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Kent A. Hatch

Professor of Biology

B.S., Brigham Young UniversityM.S., Ph.D., University of Wisconsin – Madison


  • Background: Kent Hatch is a Professor in the Department of Biology at Long Island (LIU) University. Prior to joining LIU in 2008, Dr. Hatch was an Assistant Professor at Brigham Young University (BYU). Dr. Hatch grew up on Wisconsin, got his B.Sc. in Zoology from Brigham Young University and his M.Sc. and Ph.D. from the University of Wisconsin Madison. Dr. Hatch is a broadly trained biologist, originally training as a physiological ecologist at UW-Madison. As a Fulbright Postdoctoral Fellow at Ben-Gurion University of the Negev, Israel, Dr. Hatch studied the energetics of bird flight, following which he had a postdoctoral fellowship at the University of Nevada, Reno to study the population ecology of Columbia spotted frogs in Nevada. While Dr. Hatch has particular expertise in the use of stable isotope analyses to answer ecological and physiological questions, Dr. Hatch is currently developing expertise in the microbiome of marine invertebrates.
  • Research: The research interests and efforts of Dr. Hatch and his students are broad and varied. Students in Dr. Hatch’s lab are currently working on the population ecology, movements, and demographics of spotted frogs in Nevada, the physiological ecology of six-lined racerunners (a lizard species) studies of American black bear exposure to a variety of diseases and parasites, the effects of anesthesia on black bears, and aspects of black bear hibernation. Students are working with growing and nursing mice as well as zebra finches to better understand the nutritional relationship between nutrition, nursing, growth, and development of mice, dietary and trophic level analysis based on stable isotopes, as well as to develop better methods for stable isotope analysis.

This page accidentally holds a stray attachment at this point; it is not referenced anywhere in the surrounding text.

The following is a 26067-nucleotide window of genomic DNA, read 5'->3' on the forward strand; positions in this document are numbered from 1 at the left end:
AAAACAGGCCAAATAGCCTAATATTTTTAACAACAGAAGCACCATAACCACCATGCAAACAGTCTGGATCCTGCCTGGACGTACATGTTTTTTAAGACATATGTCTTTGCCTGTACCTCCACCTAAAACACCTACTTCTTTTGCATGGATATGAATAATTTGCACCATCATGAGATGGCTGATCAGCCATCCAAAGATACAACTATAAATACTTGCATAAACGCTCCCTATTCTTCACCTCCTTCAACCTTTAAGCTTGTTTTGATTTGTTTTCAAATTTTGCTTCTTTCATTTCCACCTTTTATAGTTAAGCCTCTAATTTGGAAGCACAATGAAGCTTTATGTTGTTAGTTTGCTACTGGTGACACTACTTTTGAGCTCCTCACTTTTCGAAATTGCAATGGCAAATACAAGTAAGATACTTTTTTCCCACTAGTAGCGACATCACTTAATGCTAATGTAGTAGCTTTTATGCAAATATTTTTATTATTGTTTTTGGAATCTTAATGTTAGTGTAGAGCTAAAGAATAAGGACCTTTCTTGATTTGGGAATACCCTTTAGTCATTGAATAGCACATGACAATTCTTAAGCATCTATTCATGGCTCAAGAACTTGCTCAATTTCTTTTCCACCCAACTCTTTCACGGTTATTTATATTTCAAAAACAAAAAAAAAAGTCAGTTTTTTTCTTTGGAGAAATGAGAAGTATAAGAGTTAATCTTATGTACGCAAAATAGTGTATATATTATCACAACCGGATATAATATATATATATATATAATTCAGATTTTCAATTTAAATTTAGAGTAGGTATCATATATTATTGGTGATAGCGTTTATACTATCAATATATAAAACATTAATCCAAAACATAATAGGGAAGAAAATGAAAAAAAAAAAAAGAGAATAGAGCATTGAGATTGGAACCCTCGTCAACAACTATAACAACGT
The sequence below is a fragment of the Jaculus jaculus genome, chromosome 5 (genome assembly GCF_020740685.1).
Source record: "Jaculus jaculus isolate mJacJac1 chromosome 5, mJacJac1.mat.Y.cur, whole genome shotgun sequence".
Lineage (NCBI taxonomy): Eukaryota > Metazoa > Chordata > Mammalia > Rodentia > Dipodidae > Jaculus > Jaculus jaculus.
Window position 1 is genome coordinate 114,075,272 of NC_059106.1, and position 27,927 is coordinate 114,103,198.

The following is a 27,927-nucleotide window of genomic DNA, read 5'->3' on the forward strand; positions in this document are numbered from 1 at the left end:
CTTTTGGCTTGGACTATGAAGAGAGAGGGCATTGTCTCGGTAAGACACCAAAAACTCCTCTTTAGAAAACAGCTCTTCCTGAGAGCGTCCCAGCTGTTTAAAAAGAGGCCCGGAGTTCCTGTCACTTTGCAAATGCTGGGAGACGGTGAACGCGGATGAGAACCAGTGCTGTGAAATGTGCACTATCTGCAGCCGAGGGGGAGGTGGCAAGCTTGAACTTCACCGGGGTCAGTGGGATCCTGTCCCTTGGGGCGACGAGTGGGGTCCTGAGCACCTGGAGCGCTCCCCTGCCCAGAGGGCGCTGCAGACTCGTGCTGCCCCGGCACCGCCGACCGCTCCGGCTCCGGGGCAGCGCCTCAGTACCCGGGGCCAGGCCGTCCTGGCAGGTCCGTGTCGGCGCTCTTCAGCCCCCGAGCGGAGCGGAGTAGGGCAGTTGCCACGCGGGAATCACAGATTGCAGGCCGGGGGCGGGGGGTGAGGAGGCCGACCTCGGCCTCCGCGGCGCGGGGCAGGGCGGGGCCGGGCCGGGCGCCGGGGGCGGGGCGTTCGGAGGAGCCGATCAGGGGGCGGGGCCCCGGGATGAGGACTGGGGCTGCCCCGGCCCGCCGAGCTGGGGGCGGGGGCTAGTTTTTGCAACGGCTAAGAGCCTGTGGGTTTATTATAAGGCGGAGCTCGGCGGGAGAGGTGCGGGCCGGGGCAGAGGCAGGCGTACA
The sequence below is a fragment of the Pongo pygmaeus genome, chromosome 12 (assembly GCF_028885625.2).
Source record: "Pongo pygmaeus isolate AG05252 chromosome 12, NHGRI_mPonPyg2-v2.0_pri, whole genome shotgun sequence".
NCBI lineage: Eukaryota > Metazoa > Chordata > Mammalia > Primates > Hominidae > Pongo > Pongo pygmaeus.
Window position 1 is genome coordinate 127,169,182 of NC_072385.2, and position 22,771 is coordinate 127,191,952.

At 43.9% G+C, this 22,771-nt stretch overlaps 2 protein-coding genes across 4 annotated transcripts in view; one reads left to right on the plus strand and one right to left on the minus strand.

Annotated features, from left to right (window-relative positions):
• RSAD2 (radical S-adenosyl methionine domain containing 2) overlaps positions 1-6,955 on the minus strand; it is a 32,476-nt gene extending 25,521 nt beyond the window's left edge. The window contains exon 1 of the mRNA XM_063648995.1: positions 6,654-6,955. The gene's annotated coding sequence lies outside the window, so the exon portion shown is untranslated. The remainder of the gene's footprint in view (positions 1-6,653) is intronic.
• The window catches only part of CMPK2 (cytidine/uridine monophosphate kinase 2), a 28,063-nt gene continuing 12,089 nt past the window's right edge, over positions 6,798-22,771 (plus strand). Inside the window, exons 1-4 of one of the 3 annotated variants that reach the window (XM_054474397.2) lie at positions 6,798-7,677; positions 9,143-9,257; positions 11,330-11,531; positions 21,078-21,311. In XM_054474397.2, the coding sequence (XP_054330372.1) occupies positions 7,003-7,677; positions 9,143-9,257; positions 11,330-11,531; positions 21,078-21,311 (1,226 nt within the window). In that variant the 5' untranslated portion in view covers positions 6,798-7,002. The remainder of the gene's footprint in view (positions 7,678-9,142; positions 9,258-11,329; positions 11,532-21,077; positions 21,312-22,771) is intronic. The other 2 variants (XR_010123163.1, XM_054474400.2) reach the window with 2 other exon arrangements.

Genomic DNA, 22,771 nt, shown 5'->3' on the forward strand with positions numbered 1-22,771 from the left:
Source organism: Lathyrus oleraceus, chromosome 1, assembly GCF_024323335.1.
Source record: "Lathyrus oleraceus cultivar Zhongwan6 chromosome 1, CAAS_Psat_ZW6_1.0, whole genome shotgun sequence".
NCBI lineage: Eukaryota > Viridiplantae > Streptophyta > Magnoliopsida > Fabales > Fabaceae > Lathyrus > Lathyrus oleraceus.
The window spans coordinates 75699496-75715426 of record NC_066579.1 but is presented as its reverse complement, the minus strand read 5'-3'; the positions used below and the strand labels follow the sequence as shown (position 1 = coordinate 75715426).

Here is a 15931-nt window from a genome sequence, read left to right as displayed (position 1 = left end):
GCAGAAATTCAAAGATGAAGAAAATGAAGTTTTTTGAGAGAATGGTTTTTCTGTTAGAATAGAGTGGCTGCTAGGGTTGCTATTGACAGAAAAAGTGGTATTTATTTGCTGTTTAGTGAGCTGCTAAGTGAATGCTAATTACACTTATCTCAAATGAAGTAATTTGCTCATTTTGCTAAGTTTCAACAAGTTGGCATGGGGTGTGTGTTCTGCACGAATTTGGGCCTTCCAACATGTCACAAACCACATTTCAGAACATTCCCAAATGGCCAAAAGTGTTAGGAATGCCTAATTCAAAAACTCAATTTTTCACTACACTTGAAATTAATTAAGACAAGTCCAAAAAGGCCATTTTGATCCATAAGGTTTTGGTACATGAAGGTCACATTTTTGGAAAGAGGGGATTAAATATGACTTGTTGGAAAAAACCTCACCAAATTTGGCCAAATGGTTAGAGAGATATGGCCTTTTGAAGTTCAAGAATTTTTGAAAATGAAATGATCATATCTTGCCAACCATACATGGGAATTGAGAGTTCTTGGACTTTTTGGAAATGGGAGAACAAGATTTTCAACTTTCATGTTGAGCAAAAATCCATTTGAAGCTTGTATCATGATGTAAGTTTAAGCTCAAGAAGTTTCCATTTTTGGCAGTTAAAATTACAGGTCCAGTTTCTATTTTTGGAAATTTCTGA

• However, there are two major foci of research in Dr. Hatch’s lab. The first is the use developing a better understanding of the migration of seabirds, such as Wilson’s storm petrels and great shearwaters as well as their possible use as bioindicators of the health of and changes in food webs of the Gulf of Maine. This is an ongoing study in collaboration with researchers from the National Oceanic and Atmospheric Administration, US Fish and Wildlife Service, and Boston University. Second, Dr. Hatch’s lab has an NSF grant to study marine invertebrate microbiome assembly, diversification, and coevolution. Dr. Hatch and his students have placed settlement plates around Long Island and are conducting reciprocal transport experiments to study the effect of location and environment on the microbiome of several invertebrate species.
  • Teaching: Dr. Hatch will teach Bio 271, Marine Biology (combined lecture and lab) and Bio 103L, General Biology I lab during the Fall, 2022 semester. Dr. Hatch regularly teaches Bio 200, Comparative Physiology and Bio 106, Research Methods II. At LIU Dr. Hatch has taught Bio 111, Capstone Seminar, Bio 110, Evolution, Bio 109, Ecology, Bio 105, Research Methods I, Bio 85, Scientific Literacy, and Bio 7 and 8, Human Anatomy and Physiology 1 & 2. Dr. Hatch has also taught special courses on Physiological Ecology (Bio 298, 500) and Desert Bat Ecology (Bio 298, 500) at LIU. At BYU Dr. Hatch taught courses on Biodiversity, Comparative Animal Anatomy and Physiology, Ecology, and Introductory Biology.
  • Publications


Physiological Ecology, Stable Isotope Research


  • Co-author, articles in Rapid Communications in Mass Spectrometry, Biological Conservation, Oecologia, the Journal of Comparative Physiology B, Integrative and Comparative Biology and Expert Review of Molecular Diagnostics.